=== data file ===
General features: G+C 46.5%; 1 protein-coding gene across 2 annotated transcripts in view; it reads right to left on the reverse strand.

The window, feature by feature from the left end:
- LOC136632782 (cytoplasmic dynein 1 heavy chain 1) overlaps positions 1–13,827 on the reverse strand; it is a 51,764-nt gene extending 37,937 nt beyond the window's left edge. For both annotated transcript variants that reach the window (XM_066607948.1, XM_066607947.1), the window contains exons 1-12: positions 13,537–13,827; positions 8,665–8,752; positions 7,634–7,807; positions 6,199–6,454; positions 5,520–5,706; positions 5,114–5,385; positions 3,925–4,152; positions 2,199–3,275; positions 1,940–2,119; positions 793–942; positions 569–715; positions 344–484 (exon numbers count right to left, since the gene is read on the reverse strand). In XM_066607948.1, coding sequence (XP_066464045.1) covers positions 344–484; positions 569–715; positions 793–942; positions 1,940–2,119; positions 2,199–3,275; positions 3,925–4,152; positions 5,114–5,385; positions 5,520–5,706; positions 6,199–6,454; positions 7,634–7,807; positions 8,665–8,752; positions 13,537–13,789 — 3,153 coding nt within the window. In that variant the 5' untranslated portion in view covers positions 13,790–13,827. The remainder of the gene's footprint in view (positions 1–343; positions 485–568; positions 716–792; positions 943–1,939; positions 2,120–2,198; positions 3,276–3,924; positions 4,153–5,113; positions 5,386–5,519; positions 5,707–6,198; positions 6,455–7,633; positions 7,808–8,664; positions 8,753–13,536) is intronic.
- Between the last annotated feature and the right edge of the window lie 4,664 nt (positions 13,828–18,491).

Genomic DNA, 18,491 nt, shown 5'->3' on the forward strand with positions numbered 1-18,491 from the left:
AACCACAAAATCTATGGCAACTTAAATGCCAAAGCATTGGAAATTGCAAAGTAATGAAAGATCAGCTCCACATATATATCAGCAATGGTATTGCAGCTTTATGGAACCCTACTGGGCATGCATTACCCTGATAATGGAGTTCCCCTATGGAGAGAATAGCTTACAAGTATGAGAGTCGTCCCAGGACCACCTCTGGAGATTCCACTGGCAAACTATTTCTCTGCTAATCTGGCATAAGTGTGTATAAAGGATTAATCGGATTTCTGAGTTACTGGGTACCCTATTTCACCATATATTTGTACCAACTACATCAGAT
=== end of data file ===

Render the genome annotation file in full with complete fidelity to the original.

General features: G+C 46.5%; 1 protein-coding gene across 2 annotated transcripts in view; it reads right to left on the reverse strand.

The window, feature by feature from the left end:
- LOC136632782 (cytoplasmic dynein 1 heavy chain 1) overlaps positions 1–13,827 on the reverse strand; it is a 51,764-nt gene extending 37,937 nt beyond the window's left edge. For both annotated transcript variants that reach the window (XM_066607948.1, XM_066607947.1), the window contains exons 1-12: positions 13,537–13,827; positions 8,665–8,752; positions 7,634–7,807; positions 6,199–6,454; positions 5,520–5,706; positions 5,114–5,385; positions 3,925–4,152; positions 2,199–3,275; positions 1,940–2,119; positions 793–942; positions 569–715; positions 344–484 (exon numbers count right to left, since the gene is read on the reverse strand). In XM_066607948.1, coding sequence (XP_066464045.1) covers positions 344–484; positions 569–715; positions 793–942; positions 1,940–2,119; positions 2,199–3,275; positions 3,925–4,152; positions 5,114–5,385; positions 5,520–5,706; positions 6,199–6,454; positions 7,634–7,807; positions 8,665–8,752; positions 13,537–13,789 — 3,153 coding nt within the window. In that variant the 5' untranslated portion in view covers positions 13,790–13,827. The remainder of the gene's footprint in view (positions 1–343; positions 485–568; positions 716–792; positions 943–1,939; positions 2,120–2,198; positions 3,276–3,924; positions 4,153–5,113; positions 5,386–5,519; positions 5,707–6,198; positions 6,455–7,633; positions 7,808–8,664; positions 8,753–13,536) is intronic.
- Between the last annotated feature and the right edge of the window lie 4,664 nt (positions 13,828–18,491).

Genomic DNA, 18,491 nt, shown 5'->3' on the forward strand with positions numbered 1-18,491 from the left:
AACCACAAAATCTATGGCAACTTAAATGCCAAAGCATTGGAAATTGCAAAGTAATGAAAGATCAGCTCCACATATATATCAGCAATGGTATTGCAGCTTTATGGAACCCTACTGGGCATGCATTACCCTGATAATGGAGTTCCCCTATGGAGAGAATAGCTTACAAGTATGAGAGTCGTCCCAGGACCACCTCTGGAGATTCCACTGGCAAACTATTTCTCTGCTAATCTGGCATAAGTGTGTATAAAGGATTAATCGGATTTCTGAGTTACTGGGTACCCTATTTCACCATATATTTGTACCAACTACATCAGAT